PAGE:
The German Dax stock market forces rose to a record high

Germany’s Dax index rose to an intraday record high on Friday as rising investor confidence in corporate earnings made it Europe’s second best-performing major stock market this year.

The index, which measures Germany’s 40 largest listed companies, rose more than 0.9 percent to 16,320, surpassing its previous peak of 16,290 reached in November 2021.

Shares in Adidas and Siemens have risen by almost a quarter this year as investors warmed to stronger-than-expected corporate profits, helping the market ease concerns that Europe’s biggest economy is on the brink of recession.

The Dax returned 17.2 percent this year, including dividends, slightly behind France’s Cac 40 of 18 percent, but well ahead of the FTSE 100’s 6.2 percent return, according to Bloomberg data. Wall Street’s S&P 500 has returned 10 percent over the same period, largely due to gains in a certain swath of technology stocks.

Strong earnings “underpinned the market’s resilience” and prompted some investors to “turn more optimistic on [European] shares,” Bank of America analysts said.

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Agnès Belaisch, chief European strategist at the Barings Investment Institute, said the low unemployment rate had resulted in relatively strong wage growth, “helping companies to pass on much of the cost increase to retail prices, protecting margins and producing surprisingly resilient earnings reports.”

Dax index line chart showing robust corporate earnings boosted German stocks

US markets, dominated by glitzy tech stocks, have significantly outperformed European markets over the past decade, but that trend has reversed since September.

Companies such as Airbus and Mercedes-Benz have risen 13 percent and 12 percent respectively this year as the heavy-manufacturing Dax benefited from cooling energy prices and China’s economic reopening.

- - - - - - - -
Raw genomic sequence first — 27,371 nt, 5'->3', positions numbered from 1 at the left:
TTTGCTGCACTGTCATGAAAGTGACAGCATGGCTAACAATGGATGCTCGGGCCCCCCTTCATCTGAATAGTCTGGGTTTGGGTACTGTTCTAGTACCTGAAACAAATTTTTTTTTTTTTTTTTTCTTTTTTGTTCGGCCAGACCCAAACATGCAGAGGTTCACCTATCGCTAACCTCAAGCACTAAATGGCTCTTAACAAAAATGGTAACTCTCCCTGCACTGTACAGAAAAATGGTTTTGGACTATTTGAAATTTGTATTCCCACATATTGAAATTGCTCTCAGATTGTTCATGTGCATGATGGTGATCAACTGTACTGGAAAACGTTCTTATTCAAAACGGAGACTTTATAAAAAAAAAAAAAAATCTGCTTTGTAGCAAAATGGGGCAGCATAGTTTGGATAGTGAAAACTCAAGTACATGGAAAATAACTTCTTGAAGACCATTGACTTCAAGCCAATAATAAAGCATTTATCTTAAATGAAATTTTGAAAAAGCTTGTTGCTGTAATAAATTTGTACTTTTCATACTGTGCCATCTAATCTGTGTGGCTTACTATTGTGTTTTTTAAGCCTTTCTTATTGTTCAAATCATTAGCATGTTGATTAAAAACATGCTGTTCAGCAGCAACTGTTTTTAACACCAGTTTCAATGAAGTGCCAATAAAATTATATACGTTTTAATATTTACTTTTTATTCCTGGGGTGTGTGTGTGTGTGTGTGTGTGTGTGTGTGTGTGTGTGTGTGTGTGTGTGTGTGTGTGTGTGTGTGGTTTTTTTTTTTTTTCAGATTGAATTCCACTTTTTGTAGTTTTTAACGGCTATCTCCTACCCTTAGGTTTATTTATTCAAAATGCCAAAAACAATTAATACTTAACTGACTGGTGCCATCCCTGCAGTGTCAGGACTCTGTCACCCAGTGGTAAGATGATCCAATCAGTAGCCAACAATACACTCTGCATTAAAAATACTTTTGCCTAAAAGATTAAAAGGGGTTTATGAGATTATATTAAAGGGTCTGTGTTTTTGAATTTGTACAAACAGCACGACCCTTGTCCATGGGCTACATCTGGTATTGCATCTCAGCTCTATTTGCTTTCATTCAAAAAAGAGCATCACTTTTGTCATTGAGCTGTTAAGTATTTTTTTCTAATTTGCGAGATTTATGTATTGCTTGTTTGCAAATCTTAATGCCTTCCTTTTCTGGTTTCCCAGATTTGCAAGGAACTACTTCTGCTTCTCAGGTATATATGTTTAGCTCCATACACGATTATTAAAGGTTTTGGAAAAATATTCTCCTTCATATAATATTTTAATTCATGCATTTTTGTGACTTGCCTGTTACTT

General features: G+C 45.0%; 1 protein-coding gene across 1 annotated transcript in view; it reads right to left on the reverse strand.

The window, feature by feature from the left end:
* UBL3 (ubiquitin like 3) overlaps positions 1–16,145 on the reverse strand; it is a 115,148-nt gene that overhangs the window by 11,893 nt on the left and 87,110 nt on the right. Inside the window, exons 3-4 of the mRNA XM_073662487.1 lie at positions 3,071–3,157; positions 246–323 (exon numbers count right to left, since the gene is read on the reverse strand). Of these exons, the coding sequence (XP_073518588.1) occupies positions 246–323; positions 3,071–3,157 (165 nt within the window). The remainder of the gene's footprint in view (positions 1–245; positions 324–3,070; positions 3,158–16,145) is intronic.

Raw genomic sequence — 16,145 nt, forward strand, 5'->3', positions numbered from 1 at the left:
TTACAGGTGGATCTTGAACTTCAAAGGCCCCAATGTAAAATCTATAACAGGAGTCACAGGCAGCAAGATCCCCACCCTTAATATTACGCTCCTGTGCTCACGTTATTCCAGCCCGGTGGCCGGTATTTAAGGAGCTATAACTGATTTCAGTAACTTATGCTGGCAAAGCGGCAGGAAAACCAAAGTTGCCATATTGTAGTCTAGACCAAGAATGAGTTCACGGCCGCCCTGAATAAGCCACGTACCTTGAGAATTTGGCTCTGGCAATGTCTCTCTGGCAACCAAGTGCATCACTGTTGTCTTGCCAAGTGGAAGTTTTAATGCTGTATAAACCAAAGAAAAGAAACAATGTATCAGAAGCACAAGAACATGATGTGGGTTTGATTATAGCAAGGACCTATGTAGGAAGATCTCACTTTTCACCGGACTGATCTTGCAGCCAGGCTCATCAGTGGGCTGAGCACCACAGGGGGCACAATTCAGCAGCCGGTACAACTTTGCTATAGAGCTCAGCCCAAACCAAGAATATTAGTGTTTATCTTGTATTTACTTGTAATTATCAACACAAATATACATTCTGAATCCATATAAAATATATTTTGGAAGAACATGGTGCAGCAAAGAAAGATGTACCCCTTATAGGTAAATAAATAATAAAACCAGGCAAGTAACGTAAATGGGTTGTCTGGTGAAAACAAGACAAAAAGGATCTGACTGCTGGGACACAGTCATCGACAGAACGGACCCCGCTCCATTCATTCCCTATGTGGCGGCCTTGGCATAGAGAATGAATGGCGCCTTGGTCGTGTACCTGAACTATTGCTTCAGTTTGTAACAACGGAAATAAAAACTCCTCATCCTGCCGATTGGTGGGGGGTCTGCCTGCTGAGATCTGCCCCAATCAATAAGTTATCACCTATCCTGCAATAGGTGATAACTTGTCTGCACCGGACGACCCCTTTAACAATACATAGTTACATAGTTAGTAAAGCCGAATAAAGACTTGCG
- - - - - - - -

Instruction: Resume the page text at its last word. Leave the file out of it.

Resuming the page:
But these and other positive catalysts have now “largely played out”, according to analysts at Barclays, who identified China’s “flaky” recovery and tighter credit conditions in the coming months as key concerns.

“Of course, the macroeconomic picture is not fantastic, rosy [for the Dax], said Carsten Brzeski, economist of the Dutch ING bank. “Certain financial markets are taking on a life of their own and are somewhat detached from the gloomy macroeconomic backdrop, which is certainly not supportive of record-high equity markets.”

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The Dax reached its record high shortly after the latest Zew index, a measure of investor sentiment, fell into negative territory for the first time since December in May, falling from 14.8 to 10.7. European equity analysts at Morgan Stanley said the renewed weakness in the survey “suggests weakness in equity markets.

According to data published by the Federal Statistical Office last week, German industrial production fell by 3.4 percent in March compared to the previous month, the biggest drop in the past 12 months.

Eurozone inflation rose to 7 percent in the year to April for the first time in six months, despite the ECB’s aggressive monetary tightening campaign. “But we still have negative real interest rates, so there is no alternative to equities,” Brzeski said.